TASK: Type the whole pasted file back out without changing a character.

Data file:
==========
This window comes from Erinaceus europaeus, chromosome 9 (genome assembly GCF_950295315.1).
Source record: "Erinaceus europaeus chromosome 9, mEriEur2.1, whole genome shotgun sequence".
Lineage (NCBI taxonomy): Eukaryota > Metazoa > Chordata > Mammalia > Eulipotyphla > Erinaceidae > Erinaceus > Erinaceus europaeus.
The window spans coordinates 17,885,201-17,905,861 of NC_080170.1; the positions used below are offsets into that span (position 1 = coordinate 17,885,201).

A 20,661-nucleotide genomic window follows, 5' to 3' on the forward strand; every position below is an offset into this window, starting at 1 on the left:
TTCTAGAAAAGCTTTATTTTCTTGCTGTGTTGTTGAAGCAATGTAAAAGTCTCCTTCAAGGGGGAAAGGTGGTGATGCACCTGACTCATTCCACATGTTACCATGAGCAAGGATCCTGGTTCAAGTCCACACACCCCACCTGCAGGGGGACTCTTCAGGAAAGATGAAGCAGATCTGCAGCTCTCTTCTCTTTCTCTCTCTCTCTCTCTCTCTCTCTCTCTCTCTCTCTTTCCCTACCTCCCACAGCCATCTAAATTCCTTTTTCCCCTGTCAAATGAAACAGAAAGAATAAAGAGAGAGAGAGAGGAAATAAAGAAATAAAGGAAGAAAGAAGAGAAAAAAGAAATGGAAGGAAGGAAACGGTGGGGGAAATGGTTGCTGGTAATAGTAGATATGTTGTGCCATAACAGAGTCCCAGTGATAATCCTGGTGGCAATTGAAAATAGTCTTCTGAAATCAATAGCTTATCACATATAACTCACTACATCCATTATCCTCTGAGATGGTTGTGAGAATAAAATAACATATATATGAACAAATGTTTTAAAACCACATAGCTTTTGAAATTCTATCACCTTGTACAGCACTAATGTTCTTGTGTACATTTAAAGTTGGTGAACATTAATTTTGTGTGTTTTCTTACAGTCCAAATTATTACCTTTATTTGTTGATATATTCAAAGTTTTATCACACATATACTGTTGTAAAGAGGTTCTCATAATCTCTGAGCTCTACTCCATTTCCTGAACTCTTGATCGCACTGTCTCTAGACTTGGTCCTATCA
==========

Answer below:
This window comes from Erinaceus europaeus, chromosome 9 (genome assembly GCF_950295315.1).
Source record: "Erinaceus europaeus chromosome 9, mEriEur2.1, whole genome shotgun sequence".
Lineage (NCBI taxonomy): Eukaryota > Metazoa > Chordata > Mammalia > Eulipotyphla > Erinaceidae > Erinaceus > Erinaceus europaeus.
The window spans coordinates 17,885,201-17,905,861 of NC_080170.1; the positions used below are offsets into that span (position 1 = coordinate 17,885,201).

A 20,661-nucleotide genomic window follows, 5' to 3' on the forward strand; every position below is an offset into this window, starting at 1 on the left:
TTCTAGAAAAGCTTTATTTTCTTGCTGTGTTGTTGAAGCAATGTAAAAGTCTCCTTCAAGGGGGAAAGGTGGTGATGCACCTGACTCATTCCACATGTTACCATGAGCAAGGATCCTGGTTCAAGTCCACACACCCCACCTGCAGGGGGACTCTTCAGGAAAGATGAAGCAGATCTGCAGCTCTCTTCTCTTTCTCTCTCTCTCTCTCTCTCTCTCTCTCTCTCTCTCTTTCCCTACCTCCCACAGCCATCTAAATTCCTTTTTCCCCTGTCAAATGAAACAGAAAGAATAAAGAGAGAGAGAGAGGAAATAAAGAAATAAAGGAAGAAAGAAGAGAAAAAAGAAATGGAAGGAAGGAAACGGTGGGGGAAATGGTTGCTGGTAATAGTAGATATGTTGTGCCATAACAGAGTCCCAGTGATAATCCTGGTGGCAATTGAAAATAGTCTTCTGAAATCAATAGCTTATCACATATAACTCACTACATCCATTATCCTCTGAGATGGTTGTGAGAATAAAATAACATATATATGAACAAATGTTTTAAAACCACATAGCTTTTGAAATTCTATCACCTTGTACAGCACTAATGTTCTTGTGTACATTTAAAGTTGGTGAACATTAATTTTGTGTGTTTTCTTACAGTCCAAATTATTACCTTTATTTGTTGATATATTCAAAGTTTTATCACACATATACTGTTGTAAAGAGGTTCTCATAATCTCTGAGCTCTACTCCATTTCCTGAACTCTTGATCGCACTGTCTCTAGACTTGGTCCTATCA